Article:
Lifestyle

The Diesels Are Coming. But Will Anyone Want Them?


New technology has made diesels cleaner and greener than ever, but high pump prices may scare off potential customers

With the price of diesel fuel 10% or more above regular gasoline, automakers and enthusiasts for diesel-powered cars wonder if the technology will take off as they hope when several manufacturers increase their offerings in the next two years.

One company not so worried, though, is Volkswagen (VOWG.DE), which is close to delivering Jetta TDI sedans to people who have already put deposits down. Howard Cooper Volkswagen in Ann Arbor, Mich., for example, says that a buyer putting money down today will probably have to wait until January to receive his car. Volkswagen of America plans to sell 15,000 TDI Jettas this year. Next year, VW figures to sell more than 30,000.

The diesel sedan starts at $22,640, including shipping, and the station wagon at $24,240, a premium of about $2,000 over a similarly equipped model with a gasoline engine. BMW (BYMOF.PK) is also going ahead with plans to launch a diesel 3 series this fall. It also has plans for an X6 diesel after that. Honda (HMC) is launching a diesel engine in an Acura sedan in 2010.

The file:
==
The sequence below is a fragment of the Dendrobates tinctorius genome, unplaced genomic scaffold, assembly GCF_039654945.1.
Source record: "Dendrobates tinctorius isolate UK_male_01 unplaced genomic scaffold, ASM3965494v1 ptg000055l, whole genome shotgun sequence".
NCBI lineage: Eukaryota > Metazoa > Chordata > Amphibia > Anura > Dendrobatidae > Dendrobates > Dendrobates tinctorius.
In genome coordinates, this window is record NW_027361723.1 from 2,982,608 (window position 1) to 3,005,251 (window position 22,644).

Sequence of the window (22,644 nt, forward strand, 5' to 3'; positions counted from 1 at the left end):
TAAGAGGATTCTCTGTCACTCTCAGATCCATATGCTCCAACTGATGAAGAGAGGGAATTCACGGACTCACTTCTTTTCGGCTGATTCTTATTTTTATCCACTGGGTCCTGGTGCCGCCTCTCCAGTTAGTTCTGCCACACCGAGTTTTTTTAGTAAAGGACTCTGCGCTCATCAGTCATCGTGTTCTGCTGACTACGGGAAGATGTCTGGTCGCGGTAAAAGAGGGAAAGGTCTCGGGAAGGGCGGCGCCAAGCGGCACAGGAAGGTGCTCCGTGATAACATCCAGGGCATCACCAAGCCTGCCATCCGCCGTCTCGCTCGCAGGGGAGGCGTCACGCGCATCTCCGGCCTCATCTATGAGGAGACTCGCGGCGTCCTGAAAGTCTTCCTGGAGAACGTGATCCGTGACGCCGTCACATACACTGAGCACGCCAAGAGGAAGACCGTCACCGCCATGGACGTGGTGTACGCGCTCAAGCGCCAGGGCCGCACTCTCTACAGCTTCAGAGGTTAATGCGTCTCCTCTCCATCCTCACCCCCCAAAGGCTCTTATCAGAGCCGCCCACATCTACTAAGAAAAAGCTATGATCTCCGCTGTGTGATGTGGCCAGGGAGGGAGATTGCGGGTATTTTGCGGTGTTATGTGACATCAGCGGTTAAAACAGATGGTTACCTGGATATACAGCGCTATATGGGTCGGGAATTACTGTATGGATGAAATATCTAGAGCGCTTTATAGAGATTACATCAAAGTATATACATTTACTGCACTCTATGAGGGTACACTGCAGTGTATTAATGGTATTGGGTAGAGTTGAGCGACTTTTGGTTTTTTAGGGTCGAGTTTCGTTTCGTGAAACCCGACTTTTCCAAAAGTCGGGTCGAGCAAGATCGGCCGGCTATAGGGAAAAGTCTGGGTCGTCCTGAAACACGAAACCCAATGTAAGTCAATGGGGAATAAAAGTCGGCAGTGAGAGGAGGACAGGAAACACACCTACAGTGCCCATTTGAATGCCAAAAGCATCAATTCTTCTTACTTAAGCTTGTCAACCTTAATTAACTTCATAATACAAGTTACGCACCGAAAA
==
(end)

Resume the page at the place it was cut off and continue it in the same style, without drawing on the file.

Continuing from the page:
Mahindra Pickups On the Way

Perhaps the company most fully invested in diesel engines is Global Vehicles of Alpharetta, Ga., which plans to roll out Mahindra-branded pickup trucks at the end of 2009 and the first quarter of 2010. Mahindra is the brand marketed by Indian conglomerate Mahindra & Mahindra (MAHDY.PK). Some 200-plus dealers have signed up to sell the vehicles. Global Vehicles Marketing Director Xavier Beguiristain says the company is undeterred, but not unconcerned.

The pickups Mahindra plans to introduce are expected to get about 30 mpg, more than 50% better than full-sized pickups and 30% better than midsize pickups like Dodge Dakota and Toyota Tacoma. "We are entering a space in the truck market where there are no other competitors—high mpg and 1.3-ton capacity," says Beguiristain. "We compare more to a Ford F-150 in payload than a Tacoma, even though we are closer in size to the smaller vehicle."